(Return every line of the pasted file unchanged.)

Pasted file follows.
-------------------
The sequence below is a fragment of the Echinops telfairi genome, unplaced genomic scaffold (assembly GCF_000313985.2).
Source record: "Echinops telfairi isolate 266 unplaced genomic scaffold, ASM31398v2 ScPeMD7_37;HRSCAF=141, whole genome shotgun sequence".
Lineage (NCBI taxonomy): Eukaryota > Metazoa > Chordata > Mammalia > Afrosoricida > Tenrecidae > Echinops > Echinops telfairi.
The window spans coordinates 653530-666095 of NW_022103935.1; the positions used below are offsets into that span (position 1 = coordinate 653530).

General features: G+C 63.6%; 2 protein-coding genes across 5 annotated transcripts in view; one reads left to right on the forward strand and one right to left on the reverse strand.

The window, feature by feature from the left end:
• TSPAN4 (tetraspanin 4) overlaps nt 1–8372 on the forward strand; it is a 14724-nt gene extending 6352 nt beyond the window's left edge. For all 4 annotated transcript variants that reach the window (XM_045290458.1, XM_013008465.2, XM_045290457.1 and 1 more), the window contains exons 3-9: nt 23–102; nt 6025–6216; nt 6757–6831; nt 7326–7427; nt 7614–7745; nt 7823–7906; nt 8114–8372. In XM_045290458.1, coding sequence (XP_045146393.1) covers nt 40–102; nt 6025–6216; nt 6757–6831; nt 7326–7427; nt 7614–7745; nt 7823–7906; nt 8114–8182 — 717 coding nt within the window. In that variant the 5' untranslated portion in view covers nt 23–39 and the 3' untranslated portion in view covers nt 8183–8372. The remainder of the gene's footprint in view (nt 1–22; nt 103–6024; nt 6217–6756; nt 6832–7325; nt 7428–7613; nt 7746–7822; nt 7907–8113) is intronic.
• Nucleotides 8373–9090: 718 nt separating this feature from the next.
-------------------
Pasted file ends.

The sequence below is a fragment of the Echinops telfairi genome, unplaced genomic scaffold (assembly GCF_000313985.2).
Source record: "Echinops telfairi isolate 266 unplaced genomic scaffold, ASM31398v2 ScPeMD7_37;HRSCAF=141, whole genome shotgun sequence".
Lineage (NCBI taxonomy): Eukaryota > Metazoa > Chordata > Mammalia > Afrosoricida > Tenrecidae > Echinops > Echinops telfairi.
The window spans coordinates 653530-666095 of NW_022103935.1; the positions used below are offsets into that span (position 1 = coordinate 653530).

General features: G+C 63.6%; 2 protein-coding genes across 5 annotated transcripts in view; one reads left to right on the forward strand and one right to left on the reverse strand.

The window, feature by feature from the left end:
• TSPAN4 (tetraspanin 4) overlaps nt 1–8372 on the forward strand; it is a 14724-nt gene extending 6352 nt beyond the window's left edge. For all 4 annotated transcript variants that reach the window (XM_045290458.1, XM_013008465.2, XM_045290457.1 and 1 more), the window contains exons 3-9: nt 23–102; nt 6025–6216; nt 6757–6831; nt 7326–7427; nt 7614–7745; nt 7823–7906; nt 8114–8372. In XM_045290458.1, coding sequence (XP_045146393.1) covers nt 40–102; nt 6025–6216; nt 6757–6831; nt 7326–7427; nt 7614–7745; nt 7823–7906; nt 8114–8182 — 717 coding nt within the window. In that variant the 5' untranslated portion in view covers nt 23–39 and the 3' untranslated portion in view covers nt 8183–8372. The remainder of the gene's footprint in view (nt 1–22; nt 103–6024; nt 6217–6756; nt 6832–7325; nt 7428–7613; nt 7746–7822; nt 7907–8113) is intronic.
• Nucleotides 8373–9090: 718 nt separating this feature from the next.